World

Monkey’s Lunch

Pounding rounds with poachers turned protectors

by
• 779 words

cat ba island—It’s 4 p.m. on Cat Ba Island, off the coast of Vietnam in the South China Sea. A boozy lunch has asserted its will on the afternoon, and Rosi Stenke is struggling to stay sober. She’s due in Cat Ba Town in three hours for a meeting with an important man, the vice-chairman of the People’s Committee of nearby Haiphong. But the men here with us, three local shrimp farmers, are important, too. We’ve been sipping on rice brandy spiked with animal parts since 1 p.m., and they want to keep going. After the first toast, Stenke, a fifty-year-old behavioural scientist from a town near Munich, tells me not to raise my glass higher than that of the eldest among us, in this case the fifty-four-year-old Mr. Thanh.

“It’s like a gold rush here,” Stenke had told me beforehand. “People want to get as much out of the land as possible.” She has lived on this tiny island for eight years, and is the chief protector of one of the world’s rarest monkey species, the Cat Ba langur. The Vietnamese look to the forest for sustenance, medicine, even home decorations, and as a result the langur population here has dwindled to as low as fifty-three. (Thanks in part to Stenke’s work, that number has risen to sixty-eight.) The primates aren’t eaten, but their bones are boiled into a gluey, collagen-rich balm. And since traditional remedies hold more sway here than modern medicine does, the Cat Ba langur is just one of many species whose future is in jeopardy. Stenke warned me that I wasn’t likely to see a live langur if I visited. We’d spent the morning training our binoculars at cliffs to no avail before accepting an invitation for lunch at the waterside fish camp of Mr. Thanh.

The camp looks more like a petting zoo: turkeys and chickens scamper and cluck, a dog pants, and four songbirds chirp in cages. The yolk yellow eyes of two tawny fish owls seem capable of piercing the bars of their cage. The birds are also endangered, but not at the critical level of the langurs. Stenke says nothing about their captivity, and cringes when I ask. “In this job, I have to make a lot of compromises,” she says. “I feel like a bit of a prostitute.”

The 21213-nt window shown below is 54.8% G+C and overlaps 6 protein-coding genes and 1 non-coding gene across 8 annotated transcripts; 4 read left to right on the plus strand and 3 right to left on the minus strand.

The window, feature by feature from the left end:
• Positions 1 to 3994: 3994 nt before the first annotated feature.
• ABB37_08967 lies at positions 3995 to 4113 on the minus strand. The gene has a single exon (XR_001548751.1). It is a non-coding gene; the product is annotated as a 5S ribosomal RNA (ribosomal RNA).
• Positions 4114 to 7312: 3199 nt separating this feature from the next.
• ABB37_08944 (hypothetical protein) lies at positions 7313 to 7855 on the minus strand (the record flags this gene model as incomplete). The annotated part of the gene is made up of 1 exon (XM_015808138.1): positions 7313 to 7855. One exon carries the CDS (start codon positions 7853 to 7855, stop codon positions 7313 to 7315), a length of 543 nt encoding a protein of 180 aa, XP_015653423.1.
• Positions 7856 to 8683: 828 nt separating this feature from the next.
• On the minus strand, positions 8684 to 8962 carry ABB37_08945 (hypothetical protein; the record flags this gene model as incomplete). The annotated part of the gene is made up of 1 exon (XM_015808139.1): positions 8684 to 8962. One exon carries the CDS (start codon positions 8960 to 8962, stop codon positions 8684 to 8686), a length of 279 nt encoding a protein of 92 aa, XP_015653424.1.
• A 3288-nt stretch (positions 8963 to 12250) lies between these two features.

We sit cross-legged for lunch, around a large pot of fish stew set on a white-tiled terrace. Mr. Thanh, barrel chested and tanned to a rusty red, uncaps a big plastic detergent bottle full of rice brandy. He says the little flakes floating in the bottom are cobra bits. “There’s a belief here that anything from the forest gives you strength,” Stenke had warned me. “If you have a health problem, you look to the forest for the answer.” After a few rounds of snake brandy, we switch to a honeycomb-infused version.

Mr. Thanh — Stenke still calls him that — was once considered the best hunter here, even after he lost his right wrist and hand. Over the course of a courtship that lasted more than a year, she convinced him to switch from shooting at langurs to protecting them. That was six years ago, but she still feels as if this is a relationship she can’t take for granted. She overlooks things like the captive owls, visits often for lunch, and has never asked how Mr. Thanh’s wrist became a stump. (She learned elsewhere about his accident with dynamite while he was dredging for his shrimp farm.) Mr. Thanh has also recruited others to help, including his brother, the gaunt Mr. Canh, and his friend Mr. Chau, compact, weathered, and boyish.

As Mr. Canh mashes a fish gallbladder into bits for submersion in yet another jug of the local spirit, Mr. Thanh explains that the organ is good for stiff joints. “We’re not allowed to use the Cat Ba langur because of Rosi,” he says, earning drunken guffaws from the men and a nervous ha-ha from Stenke.

Talk has given way to giggling by now, and the sun is dropping behind the cliffs. Mr. Chau pushes his hair up into a mohawk, imitating the langur’s fluffy head. Stenke uses the moment of levity to break up the party; she has two hours to get back to her living quarters at Cat Ba National Park and clean up before trying to impress the vice-chairman of the People’s Committee of Haiphong on behalf of the langurs over dinner. She made it on time, a great relief. Etiquette is essential when a species hangs in the balance.

Matt Mossman is an analyst for Oxford Business Group and a former reporter for Bloomberg News.